Great Lakes' Lower Water Levels Not Linked to Erosion
After reviewing video images from the St. Clair River bed, a
U.S.-Canadian advisory group stated that no evidence has been found to
conclude that erosion is causing water levels on Lakes Michigan and
Huron to drop.
The International Upper Great Lakes Study (IUGLS) stated that the
findings are preliminary and that more work involving sediment
transport measurements and sediment models are planned, along with
additional video observations in the river. The findings were released
recently in a progress report highlighting research projects on low
water levels in the Upper Great Lakes and possible physical changes in
the St. Clair River.
"The urgency of low water levels has put the study on the fast
track," said Gene Stakhiv, U.S. co-chairman of IUGLS. "However, it is
critical that the study complete a comprehensive scientific analysis of
all the key factors before discussing possible remedial actions in the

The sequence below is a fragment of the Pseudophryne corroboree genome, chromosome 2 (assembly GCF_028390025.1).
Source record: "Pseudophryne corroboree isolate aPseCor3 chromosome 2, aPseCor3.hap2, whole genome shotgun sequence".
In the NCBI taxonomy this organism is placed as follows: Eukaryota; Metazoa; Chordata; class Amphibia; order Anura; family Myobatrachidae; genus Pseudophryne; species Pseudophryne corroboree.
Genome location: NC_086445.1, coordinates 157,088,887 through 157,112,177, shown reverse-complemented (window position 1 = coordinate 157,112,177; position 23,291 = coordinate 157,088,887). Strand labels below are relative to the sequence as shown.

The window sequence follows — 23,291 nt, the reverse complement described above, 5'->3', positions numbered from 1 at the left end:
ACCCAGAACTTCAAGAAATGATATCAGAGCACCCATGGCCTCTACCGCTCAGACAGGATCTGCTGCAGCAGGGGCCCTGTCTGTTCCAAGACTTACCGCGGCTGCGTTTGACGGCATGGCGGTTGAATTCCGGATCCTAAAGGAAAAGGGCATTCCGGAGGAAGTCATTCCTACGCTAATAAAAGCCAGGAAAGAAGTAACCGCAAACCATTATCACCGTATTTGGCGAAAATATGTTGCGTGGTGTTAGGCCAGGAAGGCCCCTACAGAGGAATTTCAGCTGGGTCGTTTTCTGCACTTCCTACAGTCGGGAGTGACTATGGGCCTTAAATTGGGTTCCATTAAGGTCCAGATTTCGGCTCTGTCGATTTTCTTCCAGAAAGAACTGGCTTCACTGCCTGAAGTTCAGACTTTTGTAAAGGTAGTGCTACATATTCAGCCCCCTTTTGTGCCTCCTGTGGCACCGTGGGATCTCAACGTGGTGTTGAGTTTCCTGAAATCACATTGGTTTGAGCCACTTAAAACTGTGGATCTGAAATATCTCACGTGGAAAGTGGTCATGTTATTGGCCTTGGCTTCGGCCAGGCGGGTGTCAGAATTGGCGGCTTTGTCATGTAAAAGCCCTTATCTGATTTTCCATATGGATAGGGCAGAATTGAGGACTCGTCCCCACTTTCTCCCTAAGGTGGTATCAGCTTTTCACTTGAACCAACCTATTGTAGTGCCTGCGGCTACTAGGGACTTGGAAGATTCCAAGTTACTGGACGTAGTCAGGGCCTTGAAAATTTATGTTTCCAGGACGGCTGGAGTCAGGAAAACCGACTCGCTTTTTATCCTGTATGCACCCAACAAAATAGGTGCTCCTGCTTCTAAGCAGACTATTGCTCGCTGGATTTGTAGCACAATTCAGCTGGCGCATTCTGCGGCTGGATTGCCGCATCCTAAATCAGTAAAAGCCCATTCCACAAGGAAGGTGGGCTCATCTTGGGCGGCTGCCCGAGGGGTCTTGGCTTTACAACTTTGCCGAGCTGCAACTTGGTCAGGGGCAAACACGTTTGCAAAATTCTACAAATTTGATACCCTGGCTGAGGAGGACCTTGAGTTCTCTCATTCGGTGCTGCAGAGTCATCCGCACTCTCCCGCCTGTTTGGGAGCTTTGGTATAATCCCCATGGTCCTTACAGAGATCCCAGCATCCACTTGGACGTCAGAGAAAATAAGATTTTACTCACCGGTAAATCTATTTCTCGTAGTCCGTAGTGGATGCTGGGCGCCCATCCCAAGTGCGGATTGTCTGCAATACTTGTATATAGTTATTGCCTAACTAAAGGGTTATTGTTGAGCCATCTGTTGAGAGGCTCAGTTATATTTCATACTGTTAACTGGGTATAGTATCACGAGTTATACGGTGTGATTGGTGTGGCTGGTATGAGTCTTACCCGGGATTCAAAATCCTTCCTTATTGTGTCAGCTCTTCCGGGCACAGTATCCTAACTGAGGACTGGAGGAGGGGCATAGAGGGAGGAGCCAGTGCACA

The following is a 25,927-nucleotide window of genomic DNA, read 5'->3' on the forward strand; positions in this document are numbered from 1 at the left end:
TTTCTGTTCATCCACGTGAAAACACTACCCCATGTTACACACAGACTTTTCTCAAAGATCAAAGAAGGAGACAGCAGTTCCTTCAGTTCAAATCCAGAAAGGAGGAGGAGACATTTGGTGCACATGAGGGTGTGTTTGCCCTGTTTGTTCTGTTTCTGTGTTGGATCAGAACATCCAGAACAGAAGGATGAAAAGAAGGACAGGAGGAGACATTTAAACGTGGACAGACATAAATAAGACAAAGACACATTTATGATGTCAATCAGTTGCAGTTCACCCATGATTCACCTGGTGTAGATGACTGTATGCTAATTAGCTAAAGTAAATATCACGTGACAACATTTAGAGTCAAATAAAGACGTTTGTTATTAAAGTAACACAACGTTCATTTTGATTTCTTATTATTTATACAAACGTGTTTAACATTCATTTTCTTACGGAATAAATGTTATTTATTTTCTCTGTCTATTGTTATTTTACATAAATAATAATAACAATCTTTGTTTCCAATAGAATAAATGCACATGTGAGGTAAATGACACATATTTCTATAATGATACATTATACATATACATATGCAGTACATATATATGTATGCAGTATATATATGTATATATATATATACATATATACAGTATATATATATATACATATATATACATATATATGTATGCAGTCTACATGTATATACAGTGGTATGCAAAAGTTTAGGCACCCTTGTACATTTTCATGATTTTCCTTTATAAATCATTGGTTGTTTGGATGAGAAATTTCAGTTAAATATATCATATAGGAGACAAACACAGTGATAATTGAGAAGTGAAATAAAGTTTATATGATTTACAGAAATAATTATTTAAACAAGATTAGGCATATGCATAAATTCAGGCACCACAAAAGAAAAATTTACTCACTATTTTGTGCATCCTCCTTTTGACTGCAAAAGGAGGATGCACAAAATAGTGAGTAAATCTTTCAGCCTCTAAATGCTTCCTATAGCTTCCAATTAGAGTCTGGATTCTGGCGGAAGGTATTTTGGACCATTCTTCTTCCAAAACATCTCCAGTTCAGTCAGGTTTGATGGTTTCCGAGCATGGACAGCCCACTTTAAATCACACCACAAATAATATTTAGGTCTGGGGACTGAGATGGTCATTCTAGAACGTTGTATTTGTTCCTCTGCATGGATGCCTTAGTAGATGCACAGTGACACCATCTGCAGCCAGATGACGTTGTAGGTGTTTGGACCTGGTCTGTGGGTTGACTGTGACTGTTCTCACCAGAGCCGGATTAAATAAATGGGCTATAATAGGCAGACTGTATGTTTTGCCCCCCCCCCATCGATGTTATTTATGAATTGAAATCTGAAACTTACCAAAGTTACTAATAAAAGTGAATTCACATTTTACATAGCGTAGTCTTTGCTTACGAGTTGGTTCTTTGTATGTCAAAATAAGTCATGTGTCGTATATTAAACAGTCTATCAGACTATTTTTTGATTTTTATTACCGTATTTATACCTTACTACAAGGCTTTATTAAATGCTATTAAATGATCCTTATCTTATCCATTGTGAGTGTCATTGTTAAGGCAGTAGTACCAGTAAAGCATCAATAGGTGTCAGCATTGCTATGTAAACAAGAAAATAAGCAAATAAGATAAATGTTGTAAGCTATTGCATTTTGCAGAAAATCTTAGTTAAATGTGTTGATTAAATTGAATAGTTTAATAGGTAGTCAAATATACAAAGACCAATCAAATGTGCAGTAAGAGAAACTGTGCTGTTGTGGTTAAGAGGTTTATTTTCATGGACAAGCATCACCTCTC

St. Clair River."
The progress report was released just two weeks after the
International Joint Commission approved plans to expedite the study on
water levels in the Great Lakes and to provide recommendations a full
year ahead of schedule. The next semiannual IUGLS progress report is
scheduled to be released in April 2008; however additional information
and findings may be released as research projects are completed.
The International Joint Commission appointed IUGLS in February 2007
to examine whether the regulation of Lake Superior outflows can be
improved to address the evolving needs of the Upper Great Lakes. For
more information on the progress report, contact the IUGLS at http://www.iugls.org.